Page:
John Reid made his feature debut with an acclaimed version of hit Roger Hall stage play Middle Age Spread. He went on to direct three more features ranging from raw comedy to moody arthouse pieces — plus documentaries, TV dramas and commercials. Reid has also been head tutor at the New Zealand Film and Television School in Wellington, and written the definitive book on the history of Pacific Films.
Actor Grant Tilly, who died in April 2012, displayed his gifts for understated comedy in movies Middle Age Spread and Carry Me Back. The versatile Tilly had done it all — from acclaimed theatre performances (often in Roger Hall plays) to screen roles that took in everything from adventure movies and landmark historical dramas (The Governor), to children's TV, sitcoms (Gliding On), and many voice-overs.
Roger Hall began writing and acting on television in the late 1960s. In 1976 his debut play Glide Time became a sellout. Later Hall turned this satire of bureaucrats into Gliding On, arguably New Zealand's most successful sitcom to date. Play Middle Aged Spread became a film in 1979. Hall went on to write marital comedy Conjugal Rights for English television. He remains the country's most successful playwright.
Legendary filmmaker Rudall Hayward, MBE, directed seven features over five decades — decades in which the concept of Kiwi movie-making was still an oxymoron, or meant a foreigner was in charge. Inspired by NZ’s cross-cultural history, Hayward remade his own Rewi’s Last Stand in 1940. Later he married Rewi star Ramai Te Miha, launching a filmmaking partnership that lasted until Rudall’s death in May 1974.
Dunedin-born Bridget Armstrong has found success in a range of British and Kiwi stage and screen roles. At 18 she joined the touring NZ Players, where she recreated characters as diverse as Anne Frank and Elizabeth I. Later in London, Armstrong showed her comedic talents and played Katherine Mansfield for the BBC. Back in New Zealand she acted on TV's Gather Your Dreams and Roger Hall film Middle Age Spread.
Actor Marton Csokas came to fame in the early 90s, playing the bumbling Dr Dodds in Shortland Street. Since then he has appeared in interracial romance Broken English and coming of age story Rain, before starting a run of international roles — often as the villain — in everything from xXx to The Bourne Supremacy.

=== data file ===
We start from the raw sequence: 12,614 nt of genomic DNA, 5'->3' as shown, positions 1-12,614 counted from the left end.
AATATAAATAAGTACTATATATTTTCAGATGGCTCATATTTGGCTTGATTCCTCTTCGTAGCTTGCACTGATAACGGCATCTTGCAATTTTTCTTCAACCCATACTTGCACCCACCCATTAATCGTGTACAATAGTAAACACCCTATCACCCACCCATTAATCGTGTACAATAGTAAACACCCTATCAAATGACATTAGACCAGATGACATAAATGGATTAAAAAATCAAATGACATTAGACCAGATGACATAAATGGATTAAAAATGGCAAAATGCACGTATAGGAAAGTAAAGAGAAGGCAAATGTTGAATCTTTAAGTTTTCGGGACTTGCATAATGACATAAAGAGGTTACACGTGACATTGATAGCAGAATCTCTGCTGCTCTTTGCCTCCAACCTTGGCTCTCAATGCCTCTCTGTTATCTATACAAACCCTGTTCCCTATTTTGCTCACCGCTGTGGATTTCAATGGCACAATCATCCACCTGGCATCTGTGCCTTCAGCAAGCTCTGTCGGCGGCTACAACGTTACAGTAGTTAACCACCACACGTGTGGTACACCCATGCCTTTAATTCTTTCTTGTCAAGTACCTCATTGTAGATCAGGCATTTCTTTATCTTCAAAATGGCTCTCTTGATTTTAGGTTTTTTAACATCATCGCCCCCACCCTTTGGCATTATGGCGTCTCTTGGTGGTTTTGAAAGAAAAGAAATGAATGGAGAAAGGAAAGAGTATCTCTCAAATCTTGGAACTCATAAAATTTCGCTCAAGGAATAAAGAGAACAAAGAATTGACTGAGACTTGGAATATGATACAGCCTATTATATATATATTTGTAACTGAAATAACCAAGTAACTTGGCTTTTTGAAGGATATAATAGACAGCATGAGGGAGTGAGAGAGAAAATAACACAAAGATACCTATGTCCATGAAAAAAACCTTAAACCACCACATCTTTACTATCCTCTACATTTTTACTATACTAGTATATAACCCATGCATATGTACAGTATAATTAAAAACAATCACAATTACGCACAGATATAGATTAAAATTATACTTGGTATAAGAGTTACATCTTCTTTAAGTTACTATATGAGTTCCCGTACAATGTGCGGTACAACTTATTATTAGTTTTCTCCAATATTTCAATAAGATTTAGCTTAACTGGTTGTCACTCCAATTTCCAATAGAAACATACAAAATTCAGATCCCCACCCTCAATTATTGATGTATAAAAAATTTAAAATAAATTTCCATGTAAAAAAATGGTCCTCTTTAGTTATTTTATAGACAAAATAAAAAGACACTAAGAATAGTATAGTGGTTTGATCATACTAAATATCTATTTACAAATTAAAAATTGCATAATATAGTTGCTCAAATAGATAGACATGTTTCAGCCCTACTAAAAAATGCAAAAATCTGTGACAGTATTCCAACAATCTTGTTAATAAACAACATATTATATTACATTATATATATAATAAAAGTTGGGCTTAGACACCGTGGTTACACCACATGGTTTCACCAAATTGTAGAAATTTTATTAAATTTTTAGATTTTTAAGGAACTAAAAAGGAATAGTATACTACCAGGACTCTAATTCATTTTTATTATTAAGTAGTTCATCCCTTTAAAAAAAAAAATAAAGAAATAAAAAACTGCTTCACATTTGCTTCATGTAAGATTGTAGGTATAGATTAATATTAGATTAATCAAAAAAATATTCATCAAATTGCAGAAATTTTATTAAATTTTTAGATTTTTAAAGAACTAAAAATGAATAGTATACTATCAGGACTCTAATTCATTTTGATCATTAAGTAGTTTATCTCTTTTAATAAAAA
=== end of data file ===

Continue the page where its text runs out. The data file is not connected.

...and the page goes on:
Kiwi acting legend Jennifer Ward-Lealand began acting at age seven; her first screen role followed at age nine. Since then she has starred in big screen dramas Desperate Remedies and Vermilion to critical acclaim, and appeared in a long run of television shows, from TV drama Danny and Raewyn to Australian comedy show Full Frontal.
After appearing briefly in The Piano at age three, Rose McIver went on to star in big budget fantasy series Maddigan’s Quest while still a teen. Since then she has played one of the passengers in true life train disaster tale Tangiwai - A Love Story, and completed a five season run in American series iZombie, starring as a crime-solving zombie. She is set to co-star in Kiwi movie musical Daffodils.
Lisa Harrow's CV marks her out as one of New Zealand's most prodigious acting exports. After starring in Twelfth Night for the Royal Shakespeare Company at age 25, she got serious about screen acting in the 1980s and worked everywhere from Iceland to Australia, as well as starring in Kiwi films Other Halves and Shaker Run. Alongside her acting, Harrow now campaigns for ecological responsibility on stage and page.
Dean O’Gorman starred in his first movie (Bonjour Timothy) at the age of only 17. Since then he has had leading roles in another four, including a 2017 remake of classic road movie Goodbye Pork Pie. En route O'Gorman has played dwarves (The Hobbit), jealous brothers (The Bad Seed), American movie legends (Trumbo) and Norse gods (The Almighty Johnsons).